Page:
GenreComedy ProductionMetro-Goldwyn-Mayer CountryUnited States
Release dateFebruary 1, 1946 (1946-02-01) WriterThelma Robinson (story), Wilson Collison (based on character created by) CastAnn Sothern (Maisie Ravier), George Murphy (Joseph Morton), Hillary Brooke (Barbara Nuboult), Stephen McNally (Tim Kingsby (as Horace McNally)), Ray Collins (Mr. Floyd Henderickson) Similar moviesCongo Maisie, Maisie Gets Her Man, Ringside Maisie, Undercover Maisie, Maisie Goes to Reno, Maisie Was a Lady
TaglineUP GOES MAISIE TO NEW HEIGHTS OF HILARITY...ON A SKY-CYCLE BUILT FOR TWO!
Up goes maisie original theatrical trailer
Up Goes Maisie is a 1946 American comedy film produced by Metro-Goldwyn-Mayer as the ninth of ten films starring Ann Sothern as ex-showgirl Maisie Ravier. In this series entry, Maisie goes to work for an inventor played by George Murphy.
Determined to better herself, Maisie Ravier (Ann Sothern) graduates from the Benson Business School in Los Angeles, but has to fend off the advances of Mr. Benson (John Eldredge). She encounters the same problem at her first few job interviews - the men are interested in something other than her secretarial skills - so she dresses as dowdily as she can and gets hired by Joseph Morton (George Murphy). Morton has invented a helicopter that is easy to fly and gotten financial backing from J. G. Nuboult (Paul Harvey).
Morton suspects Maisie is an industrial spy when he learns of her deception, but she convinces him she was merely trying to avoid romantic trouble. He assures her she will have no such difficulty with him. He is thrilled to learn that she worked during the war helping assemble the very bombers he himself flew, and introduces her to his men: World War II crew mates Mitch O'Hara (Murray Alper) and Bill Stuart (Lewis Howard), and college friend Tim Kingsby (Stephen McNally). Then he sets her to work not only in the office, but also at welding and other assembly tasks. Eventually, Maisie and Morton fall in love and become engaged.
Unbeknownst to Morton, Kingsby, Nuboult and Nuboult's daughter Barbara (Hillary Brooke) are scheming to steal his invention. When Maisie notices that they are being billed for twice as many parts (the plotters are building a second copy of the prototype), Barbara invites her to a Sunday social at an exclusive club, where she spikes her drink. Maisie ends up diving into the pool with her clothes on. Feeling she is no good for Morton, Maisie goes into hiding.
Morton persuades Seattle tycoon Floyd Hendrickson (Ray Collins) to come to a demonstration at the Rose Bowl, while hiring a private detective to search for Maisie. Then the plotters set their plan into motion, stealing the prototype and burning down the workshop with their copy inside. Maisie becomes suspicious when Nuboult shows up with Morton's canceled contract immediately after the fire is put out. When she cannot find in the wreckage the medals she welded to the helicopter for good luck, she guesses the truth. She, Mitch and Bill follow Tim to where the real helicopter is stashed. A fight breaks out when they try to get it back. Maisie is told to take the helicopter up. She manages to fly through Los Angeles to the Rose Bowl, where an impressed Hendrickson signs onto the project.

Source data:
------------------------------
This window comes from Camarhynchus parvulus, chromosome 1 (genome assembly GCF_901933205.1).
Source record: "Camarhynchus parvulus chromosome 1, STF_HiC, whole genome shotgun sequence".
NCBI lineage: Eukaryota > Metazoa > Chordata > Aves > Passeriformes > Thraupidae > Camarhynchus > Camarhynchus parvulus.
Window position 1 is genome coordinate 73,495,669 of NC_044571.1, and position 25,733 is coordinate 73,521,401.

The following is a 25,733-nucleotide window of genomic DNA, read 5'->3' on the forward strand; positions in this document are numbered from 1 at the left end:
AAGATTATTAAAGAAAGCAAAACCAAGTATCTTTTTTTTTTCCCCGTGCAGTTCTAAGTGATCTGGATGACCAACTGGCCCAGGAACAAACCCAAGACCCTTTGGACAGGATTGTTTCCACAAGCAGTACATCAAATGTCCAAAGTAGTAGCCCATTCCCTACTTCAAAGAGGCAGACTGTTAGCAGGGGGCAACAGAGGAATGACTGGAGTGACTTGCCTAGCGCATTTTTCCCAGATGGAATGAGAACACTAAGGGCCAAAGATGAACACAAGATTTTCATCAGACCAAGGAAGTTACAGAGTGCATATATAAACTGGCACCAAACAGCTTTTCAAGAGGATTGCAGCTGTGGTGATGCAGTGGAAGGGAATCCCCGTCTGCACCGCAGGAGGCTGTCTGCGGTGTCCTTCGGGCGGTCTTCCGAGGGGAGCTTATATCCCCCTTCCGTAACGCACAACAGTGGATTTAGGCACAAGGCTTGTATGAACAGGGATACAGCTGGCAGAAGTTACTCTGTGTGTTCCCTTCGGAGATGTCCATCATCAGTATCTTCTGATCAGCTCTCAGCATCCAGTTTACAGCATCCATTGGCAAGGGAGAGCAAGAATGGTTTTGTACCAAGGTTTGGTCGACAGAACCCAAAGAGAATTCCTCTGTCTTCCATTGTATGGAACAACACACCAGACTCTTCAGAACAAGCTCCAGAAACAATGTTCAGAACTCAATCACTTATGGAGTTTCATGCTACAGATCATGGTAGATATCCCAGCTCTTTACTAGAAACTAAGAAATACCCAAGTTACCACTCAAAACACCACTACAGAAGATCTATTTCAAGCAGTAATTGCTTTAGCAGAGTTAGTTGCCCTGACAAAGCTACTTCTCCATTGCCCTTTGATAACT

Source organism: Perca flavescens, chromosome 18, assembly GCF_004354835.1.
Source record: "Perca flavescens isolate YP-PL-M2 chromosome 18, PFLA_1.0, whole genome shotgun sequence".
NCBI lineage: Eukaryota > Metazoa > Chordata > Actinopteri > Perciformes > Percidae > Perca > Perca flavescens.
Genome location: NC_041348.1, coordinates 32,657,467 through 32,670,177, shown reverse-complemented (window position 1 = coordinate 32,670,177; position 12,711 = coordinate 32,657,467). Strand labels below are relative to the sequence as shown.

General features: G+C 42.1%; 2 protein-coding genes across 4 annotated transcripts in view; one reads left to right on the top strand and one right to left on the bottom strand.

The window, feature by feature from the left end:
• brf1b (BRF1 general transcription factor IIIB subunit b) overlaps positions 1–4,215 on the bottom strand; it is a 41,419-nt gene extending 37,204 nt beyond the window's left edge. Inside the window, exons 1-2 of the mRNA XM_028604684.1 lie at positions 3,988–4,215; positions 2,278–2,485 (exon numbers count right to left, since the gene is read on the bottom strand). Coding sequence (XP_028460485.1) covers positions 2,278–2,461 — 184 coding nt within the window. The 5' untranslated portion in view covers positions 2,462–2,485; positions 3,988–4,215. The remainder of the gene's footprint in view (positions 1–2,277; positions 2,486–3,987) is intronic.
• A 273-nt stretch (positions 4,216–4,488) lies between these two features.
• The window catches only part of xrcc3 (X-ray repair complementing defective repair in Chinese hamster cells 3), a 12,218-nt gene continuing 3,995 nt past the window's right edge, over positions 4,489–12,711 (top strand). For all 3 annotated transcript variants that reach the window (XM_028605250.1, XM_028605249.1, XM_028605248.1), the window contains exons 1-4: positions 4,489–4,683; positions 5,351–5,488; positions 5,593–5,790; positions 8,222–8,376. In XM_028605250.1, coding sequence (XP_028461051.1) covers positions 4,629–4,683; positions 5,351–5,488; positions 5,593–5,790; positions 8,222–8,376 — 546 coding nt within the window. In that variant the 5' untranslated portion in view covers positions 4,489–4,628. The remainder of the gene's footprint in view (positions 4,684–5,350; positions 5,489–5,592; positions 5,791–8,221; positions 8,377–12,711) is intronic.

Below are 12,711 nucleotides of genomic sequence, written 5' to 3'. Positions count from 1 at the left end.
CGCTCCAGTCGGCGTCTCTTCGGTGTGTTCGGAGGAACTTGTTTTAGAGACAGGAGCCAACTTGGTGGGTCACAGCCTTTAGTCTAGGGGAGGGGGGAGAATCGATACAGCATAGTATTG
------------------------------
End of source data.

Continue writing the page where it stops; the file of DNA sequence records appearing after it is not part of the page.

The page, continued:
Ann Sothern as Maisie Ravier
George Murphy as Joseph Morton
Hillary Brooke as Barbara Nuboult
Stephen McNally as Tim Kingsby
Ray Collins as Mr. Floyd Henderickson
Jeff York as Elmer Saunders
Paul Harvey as Mr. J.G. Nuboult
Murray Alper as Mitch O'Hara
Lewis Howard as Bill Stuart
Jack Davis as Jonathan Marbey
Gloria Grafton as Miss Wolfe
John Eldredge as Benson
Connie Gilchrist and Barbara Billingsley have uncredited roles, Gilchrist as a startled cleaning woman who helps an airborne Maisie contact Morton.
The film was not well received by critics. Bosley Crowther, in his review for The New York Times, lamented, "If only the studio would not have our heroine being hoodwinked by the most obvious villians [sic]." He also thought that without Maisie "cruising around in that copter over Los Angeles and the Rose Bowl, everything would be more bearable." Still, Crowther ended by stating, " it's nice to have Maisie arrive again, even if it's in a slightly incredible vehicle." Hal Erickson of AllRovi disagreed about the aerial sequence; "The process work in this climactic sequences [sic] is unusually good for an MGM production, providing an exciting wrap-up to an otherwise pedestrian project." TV Guide stated the series "was just about out of gas in 1946" and called Up Goes Maisie "standard stuff."